$15m from State would pay farm rates for both shires
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$15m from State would pay farm rates for both shires

Speaking in State Parliament today, Member for Gippsland East, Tim Bull, has yet again called for more support for drought-impacted farmers, particularly in the area of council rates relief, which could be provided to East Gippsland and Wellington Shires for $15 million.
“I have been in touch with both shires again this week and the ball park figure is the state could pay farmer council rates in full in East Gippsland at a cost of around $5m and around $10m in Wellington Shire,” Mr Bull said.
“The Minister is coming to the region this Friday and it is the ideal time to announce this support, which myself and others have been calling for since October.
“In the context of government support this is not a big amount, it will directly benefit the farming community and it is miniscule when you compare it to what the New South Wales Government has done in its level of support,” he said.
Mr Bull again told Parliament many farming families were not eligible for many of the supports currently being provided by the State and it was time for real support that captured everyone.
“The workshops and community resilience programs the Government has announced are fine, but of very little assistance to those who are in financial distress.
“The infrastructure grants require matching funding and many don’t have the capacity for that at the moment and the back to school relief is not hitting the target.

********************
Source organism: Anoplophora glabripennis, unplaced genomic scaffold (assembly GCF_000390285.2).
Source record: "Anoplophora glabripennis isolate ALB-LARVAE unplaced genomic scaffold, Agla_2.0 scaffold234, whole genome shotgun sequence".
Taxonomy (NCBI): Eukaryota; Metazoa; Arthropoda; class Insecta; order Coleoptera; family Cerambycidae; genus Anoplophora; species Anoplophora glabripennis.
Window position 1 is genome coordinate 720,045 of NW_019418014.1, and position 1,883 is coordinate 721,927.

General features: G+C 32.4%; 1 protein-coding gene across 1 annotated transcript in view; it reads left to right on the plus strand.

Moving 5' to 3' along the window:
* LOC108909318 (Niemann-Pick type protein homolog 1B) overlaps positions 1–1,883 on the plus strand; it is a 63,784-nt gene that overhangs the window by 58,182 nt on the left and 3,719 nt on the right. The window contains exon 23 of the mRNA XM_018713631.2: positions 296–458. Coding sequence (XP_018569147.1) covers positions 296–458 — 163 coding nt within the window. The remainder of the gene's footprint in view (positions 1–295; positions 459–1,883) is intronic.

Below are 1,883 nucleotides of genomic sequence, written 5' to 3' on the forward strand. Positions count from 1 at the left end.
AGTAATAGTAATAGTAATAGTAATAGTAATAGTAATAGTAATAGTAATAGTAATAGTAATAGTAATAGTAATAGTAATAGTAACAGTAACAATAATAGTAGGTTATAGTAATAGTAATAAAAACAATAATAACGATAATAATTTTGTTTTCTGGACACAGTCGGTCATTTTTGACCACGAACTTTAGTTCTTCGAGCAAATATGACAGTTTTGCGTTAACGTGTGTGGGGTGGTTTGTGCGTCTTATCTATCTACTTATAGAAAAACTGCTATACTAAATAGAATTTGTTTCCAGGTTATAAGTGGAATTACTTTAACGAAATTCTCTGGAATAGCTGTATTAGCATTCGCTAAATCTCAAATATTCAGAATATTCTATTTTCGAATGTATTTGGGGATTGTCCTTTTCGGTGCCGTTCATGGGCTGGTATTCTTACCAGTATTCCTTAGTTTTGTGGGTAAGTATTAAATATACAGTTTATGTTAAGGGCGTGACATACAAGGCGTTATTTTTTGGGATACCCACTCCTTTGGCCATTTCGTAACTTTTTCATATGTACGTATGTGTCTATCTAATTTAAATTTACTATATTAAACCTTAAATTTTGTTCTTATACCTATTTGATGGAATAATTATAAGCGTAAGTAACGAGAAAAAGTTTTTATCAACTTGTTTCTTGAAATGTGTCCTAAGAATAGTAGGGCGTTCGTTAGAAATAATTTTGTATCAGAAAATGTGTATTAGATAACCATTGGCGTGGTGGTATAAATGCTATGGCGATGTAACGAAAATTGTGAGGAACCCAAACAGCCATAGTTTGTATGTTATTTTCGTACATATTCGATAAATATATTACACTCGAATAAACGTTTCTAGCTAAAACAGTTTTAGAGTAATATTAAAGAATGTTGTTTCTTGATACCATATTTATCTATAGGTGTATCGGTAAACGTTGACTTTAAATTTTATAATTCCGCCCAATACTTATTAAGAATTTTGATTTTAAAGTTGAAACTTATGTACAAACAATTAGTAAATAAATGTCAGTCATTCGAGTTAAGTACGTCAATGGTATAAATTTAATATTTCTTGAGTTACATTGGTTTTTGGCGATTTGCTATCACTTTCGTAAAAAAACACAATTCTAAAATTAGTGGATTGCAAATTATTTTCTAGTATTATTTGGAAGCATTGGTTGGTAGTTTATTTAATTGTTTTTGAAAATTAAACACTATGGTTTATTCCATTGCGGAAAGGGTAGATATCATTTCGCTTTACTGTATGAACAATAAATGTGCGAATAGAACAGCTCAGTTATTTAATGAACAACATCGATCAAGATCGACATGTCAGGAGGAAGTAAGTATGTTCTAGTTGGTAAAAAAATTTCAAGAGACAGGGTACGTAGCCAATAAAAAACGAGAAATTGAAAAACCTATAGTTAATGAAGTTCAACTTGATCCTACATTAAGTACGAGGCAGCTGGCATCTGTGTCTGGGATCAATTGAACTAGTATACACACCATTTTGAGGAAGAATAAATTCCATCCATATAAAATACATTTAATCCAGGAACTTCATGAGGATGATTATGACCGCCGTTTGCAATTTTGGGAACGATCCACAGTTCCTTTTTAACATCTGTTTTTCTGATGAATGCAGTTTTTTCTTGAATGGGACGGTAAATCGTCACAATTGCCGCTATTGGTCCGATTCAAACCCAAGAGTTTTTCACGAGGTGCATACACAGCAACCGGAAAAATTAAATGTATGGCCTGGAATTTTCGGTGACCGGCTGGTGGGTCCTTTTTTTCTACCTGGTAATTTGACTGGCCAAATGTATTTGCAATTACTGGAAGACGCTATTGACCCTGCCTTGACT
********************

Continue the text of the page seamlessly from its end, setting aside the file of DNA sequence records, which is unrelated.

“It is flawed in that families in drought-impacted areas who are not farmers, receive it and farmers who don’t have school aged children do not get anything – ridiculous.
“Pre-Christmas I organised and attended several drought forums with farmers from across the region and at some, the then Minister and Shadow Minister were present,” Mr Bull told Parliament.
“Landholders had many different requests including requests for fodder transport support, support for water cartage costs, power bill subsidies for those running pumps and even super subsidies for those who have destocked but want help restoring pasture when it does finally rain.
“The needs were many and varied depending on circumstances.
“But when the discussions were had, there was a general consensus that council rate relief was the fairest and most even handed way to offer support. Under the proposal, the State pays the council the equivalent of the farm rate income ($15m), leaving councils no worse off and farmers rate-free for 12 months.
“This would have a double impact of freeing up funds for landholders to spend in their specific areas of need and also supporting the local economy when those funds were spent, noting that our rural businesses also suffer in times of drought.
“This would provide real support to everyone across the board, rather than the hit-and-miss supports currently announced. Rate relief has been provided in the past in times of drought and it should be done again.
“The previous Labor Minister repeatedly said because rates weren’t due until February, it would be considered in the New Year.
“As a result of this comment, I wrote to the Minister and Premier in the New Year seeking they introduce this drought measure.
“However, despite not hearing back as yet, the new Minister dismissed this measure, being quoted in the Gippsland Times on February 5 that “Rates are squarely a matter for local councils.
“This was not in line with what was said pre-Christmas.
“After somewhat of a backlash I was pleased to see some backtracking this week, when the Minister said “Council rate relief is on the table”.
“Despite the flip-flopping I encourage her to make this important step when she visits Friday,” Mr Bull said.
He concluded by saying the other measure that would greatly assist is for the Government to extend the free “fill your household water tank” service as is currently available in the Wellington Shire.
Wednesday, February 20, 2019